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by Activision

Medieval: Total War defines the difference between casual and hard-core gaming. People who are looking for a quick in and out game, those who spend the majority of their gaming day playing Monopoly on Yahoo!, won’t want to turn to Total War’s latest release unless they’re looking for a change. Stuffed so full of intricate details that it’s near bursting with historical flavor, the game offers a level of complexity that is almost unheard of, nearly to the point of flaw. How detailed? I did a rough word-count of the manual and came up with around 10,000 words. That’s about an eighth of the length of the average novel, just covering the details of the game. Filled with literally over a hundred types of units, detailed historical descriptions of each of the European factions over a 400-year time period, and complex tactical battles, Medieval could drive the most historically oriented into breakdown. In other words, it’s a great game; built with extraordinary care, it’s probably the most detailed and playable warfare simulation on the market. While certainly not for everyone (I wasn’t kidding about the overload; I’ve seen grown men -- manly men -- crumble to the floor weeping after only a few minutes with games less complicated) it’s one of the few games that can neatly claim to be a strategy game or a tactical game interchangeably. And best of all, you can adjust the complexity, assigning more or less control of micromanaged tasks to the computer. With a little bit of practice and a quick jaunt through the tutorial, you’ll be cruising through Medieval in a form about as simple as Risk, or as complicated as… well, the political intrigue of the Middle-Ages.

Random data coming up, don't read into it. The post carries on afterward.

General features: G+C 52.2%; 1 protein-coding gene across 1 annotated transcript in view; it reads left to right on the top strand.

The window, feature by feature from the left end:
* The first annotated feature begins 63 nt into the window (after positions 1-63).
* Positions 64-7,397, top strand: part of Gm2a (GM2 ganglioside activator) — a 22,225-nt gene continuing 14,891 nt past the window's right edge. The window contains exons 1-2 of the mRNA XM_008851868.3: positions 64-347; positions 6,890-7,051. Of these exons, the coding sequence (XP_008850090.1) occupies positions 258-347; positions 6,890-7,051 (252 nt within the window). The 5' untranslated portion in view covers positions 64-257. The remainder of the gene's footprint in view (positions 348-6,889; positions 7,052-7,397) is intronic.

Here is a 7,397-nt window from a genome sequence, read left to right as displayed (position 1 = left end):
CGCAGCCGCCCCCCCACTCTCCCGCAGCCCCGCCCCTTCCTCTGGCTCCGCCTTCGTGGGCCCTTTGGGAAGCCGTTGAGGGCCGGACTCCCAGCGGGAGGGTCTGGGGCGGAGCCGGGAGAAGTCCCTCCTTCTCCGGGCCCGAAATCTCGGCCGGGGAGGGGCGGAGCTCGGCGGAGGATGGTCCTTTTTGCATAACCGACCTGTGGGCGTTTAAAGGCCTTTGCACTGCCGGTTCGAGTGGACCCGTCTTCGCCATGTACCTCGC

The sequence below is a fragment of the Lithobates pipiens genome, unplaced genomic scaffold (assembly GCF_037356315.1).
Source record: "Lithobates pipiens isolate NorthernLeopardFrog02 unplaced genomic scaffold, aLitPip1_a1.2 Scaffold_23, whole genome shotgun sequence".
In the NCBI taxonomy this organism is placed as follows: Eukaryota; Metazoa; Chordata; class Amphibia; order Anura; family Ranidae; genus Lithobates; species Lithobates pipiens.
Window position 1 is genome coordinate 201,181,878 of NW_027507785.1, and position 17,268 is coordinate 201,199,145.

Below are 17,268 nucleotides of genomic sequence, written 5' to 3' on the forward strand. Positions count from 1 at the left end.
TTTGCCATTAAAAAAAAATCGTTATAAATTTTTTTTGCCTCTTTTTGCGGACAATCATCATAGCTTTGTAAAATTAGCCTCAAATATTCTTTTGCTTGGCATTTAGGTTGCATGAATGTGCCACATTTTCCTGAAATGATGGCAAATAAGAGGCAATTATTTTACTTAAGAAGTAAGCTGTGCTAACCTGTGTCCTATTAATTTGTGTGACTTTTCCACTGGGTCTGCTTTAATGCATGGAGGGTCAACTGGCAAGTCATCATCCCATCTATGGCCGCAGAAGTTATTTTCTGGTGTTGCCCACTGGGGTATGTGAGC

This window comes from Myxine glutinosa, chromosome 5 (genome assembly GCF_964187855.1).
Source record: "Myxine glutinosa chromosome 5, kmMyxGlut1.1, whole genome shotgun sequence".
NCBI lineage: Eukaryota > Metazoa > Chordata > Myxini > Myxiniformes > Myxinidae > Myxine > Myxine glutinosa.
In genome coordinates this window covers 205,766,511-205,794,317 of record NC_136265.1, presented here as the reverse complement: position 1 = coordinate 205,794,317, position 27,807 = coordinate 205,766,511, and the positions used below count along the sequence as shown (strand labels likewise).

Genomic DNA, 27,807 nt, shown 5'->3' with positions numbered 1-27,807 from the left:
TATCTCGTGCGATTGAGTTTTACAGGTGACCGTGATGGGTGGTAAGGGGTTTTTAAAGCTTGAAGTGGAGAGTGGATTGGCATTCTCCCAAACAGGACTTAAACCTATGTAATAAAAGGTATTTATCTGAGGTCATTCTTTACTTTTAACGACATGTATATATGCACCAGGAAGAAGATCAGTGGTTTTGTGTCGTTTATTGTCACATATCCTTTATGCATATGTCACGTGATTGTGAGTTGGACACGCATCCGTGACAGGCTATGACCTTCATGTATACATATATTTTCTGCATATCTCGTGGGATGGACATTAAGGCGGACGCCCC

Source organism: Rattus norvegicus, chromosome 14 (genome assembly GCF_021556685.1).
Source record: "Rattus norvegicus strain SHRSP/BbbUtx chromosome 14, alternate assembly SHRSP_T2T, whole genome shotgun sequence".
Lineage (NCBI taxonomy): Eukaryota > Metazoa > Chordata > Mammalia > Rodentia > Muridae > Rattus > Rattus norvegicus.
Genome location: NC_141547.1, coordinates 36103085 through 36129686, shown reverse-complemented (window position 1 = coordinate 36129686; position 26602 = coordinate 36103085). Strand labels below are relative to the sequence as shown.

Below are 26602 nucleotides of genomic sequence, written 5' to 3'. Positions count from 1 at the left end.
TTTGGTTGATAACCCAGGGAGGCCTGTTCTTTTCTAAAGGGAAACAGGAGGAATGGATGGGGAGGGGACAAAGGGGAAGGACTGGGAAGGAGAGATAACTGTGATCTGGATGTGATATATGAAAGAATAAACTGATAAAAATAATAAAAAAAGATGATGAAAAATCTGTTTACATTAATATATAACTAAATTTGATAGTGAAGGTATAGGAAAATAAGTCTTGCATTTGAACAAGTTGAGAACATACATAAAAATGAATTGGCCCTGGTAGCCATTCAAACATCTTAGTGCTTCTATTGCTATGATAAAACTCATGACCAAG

Medieval is not the first in the Total War series. It actually follows in the footsteps of the highly praised Shogun: Total War, which was released about two years ago. It was a complicated game, focusing on the mass warfare of historical Japan – often with hundreds of troops on the battlefield at once – that was hailed for its realistic portrayal of the elements that affect battles, and its mixing of strategic and tactical elements. Medieval deserves all the same praise, and is very similar to Shogun, to the point of using the same 3D graphics engine as they did in the original game, though with some changes. Medieval is divided into two halves: the strategic and the tactical. Strategically, Medieval: Total War looks and feels like a very complicated form of Risk, complete with turn based movements. In this part of the game, you are looking down upon a map of the world, and little figurines represent the locations and sizes of your and your enemy’s various armies. Here you’ll find a tremendous amount of complexity, both from the perspective of resource management and political planning. You can assign spies and assassins to various tasks, or marry off your daughters and royal blood to solidify alliances with neighboring allies. You can also declare wars, and micro-manage the development of your countries. As you take over more and more areas on the map, you’ll also have to deal with territory morale and loyalty, city building, and religious factors. Your captured cities produce the units of your armies, providing that you build the right type of training facilities to do